The Challenge and Freedom of Managing a Large Cast of Characters

Rebekah Bergman

In our Craft Capsules series, authors reveal the personal and particular ways they approach the art of writing. This is no. 173.

By the time I realized that I was writing a novel—The Museum of Human History, which will be published by Tin House next month—I was many years into a manuscript that I thought would be a collection of linked stories. There were almost a dozen protagonists. I often felt overwhelmed by the challenge of having so many central characters, with timelines that went back not only decades but generations and even millennia. Revision required a lot of wrangling and untangling to ensure continuity and alignment of plotted events. I developed several strategies for managing it all. 

For starters, I kept a massive spreadsheet that I titled, simply, “Planner” to map and chart the characters, noting where they appeared in the book and how they connected to one another. I had tabs to keep track of chronology and potential plot holes, needs for future revisions, and even reminders of where the latest drafts were stored and what the files were named. Due to the complicated structure of the book, any change I made to one character’s story reverberated through others’, so it was important to keep track of these details. Maintaining the spreadsheet made me feel a bit like a conspiracy theorist, with one of those “evidence” walls with red string and thumbtacks. On many occasions I vowed to my writer friends that the next novel I wrote would follow a single character over the course of a day. 

Despite all the complexity that came along with such a big cast, I have to say that my characters also afforded me some freedom. In his craft book, Refuse to Be Done: How to Write and Rewrite a Novel in Three Drafts (Soho Press, 2022), Matt Bell says a novelist should follow their excitement in a first draft. “In general,” he writes, “if you’re not excited about what you’re writing, consider writing something else.” By this he does not mean abandoning the manuscript but moving to a different point in it, going “to where your energy is highest,” or “somewhere else.” Bell’s advice, for me, became to write someone else. One day I would explore a young widower remembering the final trip he took with his late wife, and the next I would jump to a mysterious artist and dream up new concepts for her performance art. Or I would be with a lonely museum owner as he built his collection of artifacts to preserve the history he’d devoted his life to. Even though I was working on this project for far longer than anything I’d ever tried to write before, following my excitement by leaping to someone else in my novel meant I never grew bored with it. After all, I had populated the book with so many people who genuinely interested me.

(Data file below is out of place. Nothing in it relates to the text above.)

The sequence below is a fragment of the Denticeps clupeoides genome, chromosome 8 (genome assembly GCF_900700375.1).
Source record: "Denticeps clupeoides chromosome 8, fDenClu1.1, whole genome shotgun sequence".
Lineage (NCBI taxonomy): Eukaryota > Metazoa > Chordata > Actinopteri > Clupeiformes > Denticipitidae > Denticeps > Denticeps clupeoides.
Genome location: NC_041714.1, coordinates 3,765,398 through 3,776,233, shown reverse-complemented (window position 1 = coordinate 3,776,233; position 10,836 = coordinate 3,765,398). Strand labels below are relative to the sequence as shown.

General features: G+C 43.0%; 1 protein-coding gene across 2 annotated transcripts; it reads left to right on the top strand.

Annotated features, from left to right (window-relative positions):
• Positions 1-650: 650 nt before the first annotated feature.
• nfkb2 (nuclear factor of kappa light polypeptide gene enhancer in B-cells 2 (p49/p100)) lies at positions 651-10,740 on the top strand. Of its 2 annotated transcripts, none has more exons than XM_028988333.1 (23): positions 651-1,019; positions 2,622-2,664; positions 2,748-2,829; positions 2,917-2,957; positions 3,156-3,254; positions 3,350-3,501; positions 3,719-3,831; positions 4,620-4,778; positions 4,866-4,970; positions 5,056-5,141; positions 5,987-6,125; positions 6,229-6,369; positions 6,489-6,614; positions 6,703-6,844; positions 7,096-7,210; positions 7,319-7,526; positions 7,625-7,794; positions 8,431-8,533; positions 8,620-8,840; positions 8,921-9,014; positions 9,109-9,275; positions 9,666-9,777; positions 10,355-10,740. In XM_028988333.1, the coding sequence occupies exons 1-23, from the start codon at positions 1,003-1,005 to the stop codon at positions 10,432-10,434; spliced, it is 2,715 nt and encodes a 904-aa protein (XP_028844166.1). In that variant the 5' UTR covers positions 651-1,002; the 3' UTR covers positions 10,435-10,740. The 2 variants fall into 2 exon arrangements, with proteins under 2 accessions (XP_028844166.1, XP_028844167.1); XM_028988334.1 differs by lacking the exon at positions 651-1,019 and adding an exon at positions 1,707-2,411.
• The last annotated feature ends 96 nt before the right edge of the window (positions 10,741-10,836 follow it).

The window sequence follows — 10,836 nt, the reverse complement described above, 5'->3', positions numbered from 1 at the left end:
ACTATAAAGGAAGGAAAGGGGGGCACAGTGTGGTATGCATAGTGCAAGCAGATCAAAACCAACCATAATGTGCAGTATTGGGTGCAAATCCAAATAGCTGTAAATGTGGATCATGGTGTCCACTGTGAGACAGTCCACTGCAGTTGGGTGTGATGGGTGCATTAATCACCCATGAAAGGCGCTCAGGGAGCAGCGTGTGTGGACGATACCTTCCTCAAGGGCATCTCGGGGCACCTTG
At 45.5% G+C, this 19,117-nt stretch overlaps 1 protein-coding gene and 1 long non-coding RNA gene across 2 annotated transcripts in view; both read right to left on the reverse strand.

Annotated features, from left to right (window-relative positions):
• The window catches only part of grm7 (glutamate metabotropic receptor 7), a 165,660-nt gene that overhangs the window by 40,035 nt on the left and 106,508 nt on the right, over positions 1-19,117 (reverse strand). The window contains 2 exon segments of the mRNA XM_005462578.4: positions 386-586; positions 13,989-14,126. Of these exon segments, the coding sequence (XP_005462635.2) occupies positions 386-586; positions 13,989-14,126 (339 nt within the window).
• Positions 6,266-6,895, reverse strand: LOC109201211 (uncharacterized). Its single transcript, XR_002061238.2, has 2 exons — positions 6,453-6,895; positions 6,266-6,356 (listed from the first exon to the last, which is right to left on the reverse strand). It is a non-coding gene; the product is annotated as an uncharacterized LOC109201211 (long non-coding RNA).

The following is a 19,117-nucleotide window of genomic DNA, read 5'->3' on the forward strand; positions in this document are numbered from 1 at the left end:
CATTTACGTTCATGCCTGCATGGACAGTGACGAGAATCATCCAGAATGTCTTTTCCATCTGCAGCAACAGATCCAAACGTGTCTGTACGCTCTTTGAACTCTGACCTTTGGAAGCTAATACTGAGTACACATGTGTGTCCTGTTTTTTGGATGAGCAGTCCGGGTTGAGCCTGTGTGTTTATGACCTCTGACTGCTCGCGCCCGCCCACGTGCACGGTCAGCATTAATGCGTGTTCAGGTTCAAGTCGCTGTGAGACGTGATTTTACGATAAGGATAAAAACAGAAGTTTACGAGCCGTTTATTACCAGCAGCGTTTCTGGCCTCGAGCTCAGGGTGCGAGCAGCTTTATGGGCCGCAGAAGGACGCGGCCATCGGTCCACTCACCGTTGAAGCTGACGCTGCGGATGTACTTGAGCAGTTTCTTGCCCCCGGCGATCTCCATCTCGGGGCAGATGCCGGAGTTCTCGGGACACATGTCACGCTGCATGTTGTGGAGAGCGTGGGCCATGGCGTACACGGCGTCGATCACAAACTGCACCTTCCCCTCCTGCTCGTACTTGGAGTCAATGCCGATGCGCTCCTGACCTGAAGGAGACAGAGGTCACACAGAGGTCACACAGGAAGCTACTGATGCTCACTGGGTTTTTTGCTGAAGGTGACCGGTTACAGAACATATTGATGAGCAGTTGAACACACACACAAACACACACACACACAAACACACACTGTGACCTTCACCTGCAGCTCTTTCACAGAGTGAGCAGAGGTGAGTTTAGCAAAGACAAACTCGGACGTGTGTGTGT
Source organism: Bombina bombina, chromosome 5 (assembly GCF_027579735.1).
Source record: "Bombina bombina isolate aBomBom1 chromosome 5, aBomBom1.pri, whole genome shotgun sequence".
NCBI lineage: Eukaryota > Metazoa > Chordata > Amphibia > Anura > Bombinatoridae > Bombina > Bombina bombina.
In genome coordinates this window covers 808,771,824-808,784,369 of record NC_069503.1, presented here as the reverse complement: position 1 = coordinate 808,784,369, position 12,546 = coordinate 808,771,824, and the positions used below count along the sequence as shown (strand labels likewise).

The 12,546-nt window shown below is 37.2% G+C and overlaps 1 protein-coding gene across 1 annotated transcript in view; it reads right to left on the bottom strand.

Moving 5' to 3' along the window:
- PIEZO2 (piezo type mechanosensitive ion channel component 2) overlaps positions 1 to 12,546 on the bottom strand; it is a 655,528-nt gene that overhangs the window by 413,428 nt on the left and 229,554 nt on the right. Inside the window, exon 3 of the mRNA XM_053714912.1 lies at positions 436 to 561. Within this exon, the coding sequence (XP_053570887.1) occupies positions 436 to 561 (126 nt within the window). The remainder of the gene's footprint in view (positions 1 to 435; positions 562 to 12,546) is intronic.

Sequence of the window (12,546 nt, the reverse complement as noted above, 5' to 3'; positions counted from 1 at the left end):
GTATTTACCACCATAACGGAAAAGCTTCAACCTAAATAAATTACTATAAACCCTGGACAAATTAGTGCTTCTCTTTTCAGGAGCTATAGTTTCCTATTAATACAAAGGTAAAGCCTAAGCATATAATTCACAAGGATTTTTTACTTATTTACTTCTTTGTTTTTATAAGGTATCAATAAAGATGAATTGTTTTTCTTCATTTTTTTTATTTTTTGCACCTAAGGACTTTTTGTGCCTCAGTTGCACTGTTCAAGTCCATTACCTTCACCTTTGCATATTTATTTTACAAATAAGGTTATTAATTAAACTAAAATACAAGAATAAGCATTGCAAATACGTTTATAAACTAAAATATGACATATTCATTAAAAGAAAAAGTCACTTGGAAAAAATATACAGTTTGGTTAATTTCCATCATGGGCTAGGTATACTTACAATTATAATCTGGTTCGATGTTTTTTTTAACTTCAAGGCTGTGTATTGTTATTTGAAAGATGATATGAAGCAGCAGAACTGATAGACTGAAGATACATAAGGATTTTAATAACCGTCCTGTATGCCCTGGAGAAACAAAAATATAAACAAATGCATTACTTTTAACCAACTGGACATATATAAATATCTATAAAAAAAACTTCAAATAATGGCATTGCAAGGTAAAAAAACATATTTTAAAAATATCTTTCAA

Maintaining a wide cast enabled me to more deeply explore my novel’s main themes. The book is concerned with time and the anxiety of forgetting and being forgotten. It considers if and how we might live on in someone else’s memory. Each of my major characters takes a primary role in one plotline and a secondary role in others. These interconnections opened up avenues through which I could investigate my themes. One character in my book says that memory is “a thing you cannot really share with anyone else.” That might be true for her—and for all of us—but through my chorus of voices, I was able to challenge that idea, examining the mechanisms of memory outside of any individual experience of it. What one character wishes could be forgotten, another character recalls. A key detail overlooked or misremembered creates a cascade of consequences, and the act of uncovering the past changes it fundamentally.  

I cannot say that these were the easiest ways to write a novel, especially a debut. I’m sure they were not! But is there any easy way to write a novel? Now that I’ve done it—wrangled and untangled these fictional lives to craft a braided, central narrative arc—I can see these strategies were essential: There was no other way I could have told the story I wanted to tell.


Rebekah Bergman’s debut novel The Museum of Human History will be published by Tin House in August. Her fiction has been published in JoylandTin House, the Masters Review Anthology, and other publications. She lives in Rhode Island with her family. Read more:

Art: Chuttersnap